8 Basic Tips For Sleeping In An Airport
It might seem like a nightmare, but spending the night in an airport doesn’t have to be terrible.
Sometimes flights are delayed, we miss a connection, or scheduled layovers can just be long. Making the best of these situations doesn’t have to be painful, and it is possible to get some rest while you wait.
Here are eight (8) basic tips to help you stay comfortable when sleeping at an airport:
- Research airport amenities
- Prepare your supplies
- Stay away from isolated areas
- Find a comfortable place
- Create a restful space
- Keep Your Belongings Secure
- Set your alarm
- Expect security to wake you up
The following explains some tricks and tips for getting some sleep at an airport.
8 Tips For Sleeping in an Airport
1. Research Airport Amenities
If you have wifi access (or already know you’re in for an overnight), check the airport’s website and look at their services.
Some airports have amenities for long layovers, such as sleep pods, quiet lounges, shower facilities, etc.
That said, it might be good to check reviews and see what other travelers think of these services.
Also, remember that amenities can change without notice, so things posted online might not be up-to-date – if you see something you’re interested in, confirm its availability at a customer care desk.
Additionally, many airports have hotels nearby, so if your layover is more than 10 hours or so, you may consider booking a room if it’s within your budget.
2. Prepare Your Supplies
If you decide to stay in the airport, it’s time to prepare for your sleepover.
If you already know you’ll have to spend the night, pack a refillable water bottle, warm clothes, and other bedtime essentials in your carry-on (like a toothbrush, eye mask, face wash, or even a travel blanket and pillow).
When your airport sleepover is unexpected, ask the airline if they have hygiene kits available for stranded passengers. If not, see if you can purchase travel essentials at an airport shop.
Some larger international airports have 24/7 retail services, but many do not, so make this your first pitstop, especially if you want to brush your teeth.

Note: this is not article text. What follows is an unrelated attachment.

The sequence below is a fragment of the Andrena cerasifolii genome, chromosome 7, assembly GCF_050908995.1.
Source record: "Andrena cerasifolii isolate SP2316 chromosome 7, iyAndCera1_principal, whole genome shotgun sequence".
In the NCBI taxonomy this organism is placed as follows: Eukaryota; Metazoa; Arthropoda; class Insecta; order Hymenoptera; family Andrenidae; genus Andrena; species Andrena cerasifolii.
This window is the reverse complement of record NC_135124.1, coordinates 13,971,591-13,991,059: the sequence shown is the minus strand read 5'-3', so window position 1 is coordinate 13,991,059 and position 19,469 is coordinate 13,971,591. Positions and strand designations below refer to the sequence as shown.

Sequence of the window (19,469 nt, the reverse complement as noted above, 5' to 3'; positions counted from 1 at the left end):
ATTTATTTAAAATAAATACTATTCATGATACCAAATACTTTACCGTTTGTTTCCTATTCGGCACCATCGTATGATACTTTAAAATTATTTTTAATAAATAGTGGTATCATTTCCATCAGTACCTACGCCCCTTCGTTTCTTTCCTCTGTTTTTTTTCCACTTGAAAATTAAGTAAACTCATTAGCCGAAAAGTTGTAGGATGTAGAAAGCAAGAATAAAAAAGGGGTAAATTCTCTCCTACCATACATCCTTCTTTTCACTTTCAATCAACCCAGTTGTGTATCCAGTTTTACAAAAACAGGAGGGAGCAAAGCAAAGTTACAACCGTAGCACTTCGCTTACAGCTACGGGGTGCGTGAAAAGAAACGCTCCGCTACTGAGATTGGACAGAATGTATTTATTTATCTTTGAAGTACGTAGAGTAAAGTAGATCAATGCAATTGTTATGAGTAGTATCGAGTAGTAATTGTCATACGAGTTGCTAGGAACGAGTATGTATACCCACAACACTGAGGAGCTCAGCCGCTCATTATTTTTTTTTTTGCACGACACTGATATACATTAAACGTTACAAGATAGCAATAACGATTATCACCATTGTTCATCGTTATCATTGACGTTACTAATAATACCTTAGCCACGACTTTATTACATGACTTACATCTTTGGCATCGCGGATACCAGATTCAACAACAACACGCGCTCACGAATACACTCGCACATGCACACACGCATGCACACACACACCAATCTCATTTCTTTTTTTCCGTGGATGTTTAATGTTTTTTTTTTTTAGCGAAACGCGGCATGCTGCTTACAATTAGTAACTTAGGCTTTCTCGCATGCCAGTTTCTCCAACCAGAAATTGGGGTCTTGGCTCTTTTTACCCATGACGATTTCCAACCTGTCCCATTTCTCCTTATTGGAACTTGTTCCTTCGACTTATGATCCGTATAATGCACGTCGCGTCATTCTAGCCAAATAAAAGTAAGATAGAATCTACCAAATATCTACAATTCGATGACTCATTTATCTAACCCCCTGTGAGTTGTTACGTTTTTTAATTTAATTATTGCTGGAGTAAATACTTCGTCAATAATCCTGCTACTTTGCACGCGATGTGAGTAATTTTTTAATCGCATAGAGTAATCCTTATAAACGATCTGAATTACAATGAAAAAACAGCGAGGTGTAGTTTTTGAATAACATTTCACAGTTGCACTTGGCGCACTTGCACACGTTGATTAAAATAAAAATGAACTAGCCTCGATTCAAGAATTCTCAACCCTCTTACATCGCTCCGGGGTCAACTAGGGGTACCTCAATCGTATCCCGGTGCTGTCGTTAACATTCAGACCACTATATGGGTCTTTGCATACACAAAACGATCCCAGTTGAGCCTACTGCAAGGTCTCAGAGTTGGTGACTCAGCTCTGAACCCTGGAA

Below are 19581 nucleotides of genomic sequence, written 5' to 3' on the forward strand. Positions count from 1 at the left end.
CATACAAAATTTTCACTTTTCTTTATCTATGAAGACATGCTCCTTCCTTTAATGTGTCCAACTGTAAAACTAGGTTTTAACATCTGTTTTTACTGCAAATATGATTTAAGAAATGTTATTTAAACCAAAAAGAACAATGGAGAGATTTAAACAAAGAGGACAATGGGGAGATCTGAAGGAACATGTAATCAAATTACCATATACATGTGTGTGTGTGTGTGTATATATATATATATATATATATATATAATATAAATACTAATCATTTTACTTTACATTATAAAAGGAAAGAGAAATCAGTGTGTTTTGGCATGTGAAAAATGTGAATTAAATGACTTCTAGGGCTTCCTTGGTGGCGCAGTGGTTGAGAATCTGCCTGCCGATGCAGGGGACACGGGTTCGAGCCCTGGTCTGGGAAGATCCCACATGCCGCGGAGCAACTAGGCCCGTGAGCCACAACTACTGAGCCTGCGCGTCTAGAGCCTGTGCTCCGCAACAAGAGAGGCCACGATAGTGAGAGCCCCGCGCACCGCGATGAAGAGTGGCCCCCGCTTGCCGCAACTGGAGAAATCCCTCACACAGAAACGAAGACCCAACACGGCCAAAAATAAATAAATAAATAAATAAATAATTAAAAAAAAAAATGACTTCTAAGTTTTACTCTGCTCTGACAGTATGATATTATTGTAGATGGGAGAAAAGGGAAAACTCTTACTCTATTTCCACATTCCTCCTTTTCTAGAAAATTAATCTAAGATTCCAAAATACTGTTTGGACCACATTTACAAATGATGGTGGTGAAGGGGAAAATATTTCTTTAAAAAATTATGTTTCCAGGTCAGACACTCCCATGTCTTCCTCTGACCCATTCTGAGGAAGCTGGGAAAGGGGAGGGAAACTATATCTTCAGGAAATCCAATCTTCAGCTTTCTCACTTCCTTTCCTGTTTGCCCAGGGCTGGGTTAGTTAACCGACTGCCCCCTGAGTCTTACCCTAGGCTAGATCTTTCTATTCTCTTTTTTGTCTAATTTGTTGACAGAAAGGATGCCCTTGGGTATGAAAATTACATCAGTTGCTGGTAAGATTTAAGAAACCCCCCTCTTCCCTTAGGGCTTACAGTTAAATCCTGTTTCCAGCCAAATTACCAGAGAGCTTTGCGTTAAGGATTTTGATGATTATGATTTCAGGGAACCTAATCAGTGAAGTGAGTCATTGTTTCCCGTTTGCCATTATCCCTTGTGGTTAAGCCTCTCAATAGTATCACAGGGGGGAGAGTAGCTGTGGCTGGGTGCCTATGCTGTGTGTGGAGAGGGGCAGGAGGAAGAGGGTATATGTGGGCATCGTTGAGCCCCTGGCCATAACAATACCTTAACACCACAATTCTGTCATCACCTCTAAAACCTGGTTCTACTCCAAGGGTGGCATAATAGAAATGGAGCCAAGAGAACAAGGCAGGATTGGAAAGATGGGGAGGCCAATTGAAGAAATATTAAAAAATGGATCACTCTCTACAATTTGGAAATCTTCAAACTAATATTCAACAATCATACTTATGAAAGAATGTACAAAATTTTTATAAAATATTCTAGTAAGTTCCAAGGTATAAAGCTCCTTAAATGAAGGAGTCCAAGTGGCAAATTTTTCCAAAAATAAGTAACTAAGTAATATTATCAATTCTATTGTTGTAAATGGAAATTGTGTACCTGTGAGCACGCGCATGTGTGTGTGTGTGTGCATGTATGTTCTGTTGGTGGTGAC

Retail shops aren’t the only services with limited hours – food courts and restaurants also close for the night, and you might want to buy some snacks and drinks for later before curling up and taking a snooze.
Don’t worry if things are closed when you arrive; most airports have vending machines that are well-stocked and easy to find.
Additionally, if your flight is delayed for mechanical, logistical, or weather-related reasons, you may get food vouchers from the airline, which can help save you money.
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3. Stay Away From Isolated Areas
You may be tempted to find an isolated, quiet area to bunk in for the night, but it may not be the safest move, especially if you’re traveling solo.
Airports are typically secure – there are a lot of safety protocols and security personnel around – but not all terminals are created equal.
The smartest move is to find an area with at least a few other people or try to snag a quiet corner close to your departure gate.
If you don’t feel safe in the airport, you can always rent a car (if available) and sleep in that while you wait.
4. Find a Comfortable Place
Not all spots in an airport are comfortable for sleeping.
Before settling on a place to snooze, take a walk and scope out the best locations – look for benches without armrests and zones with good security camera coverage.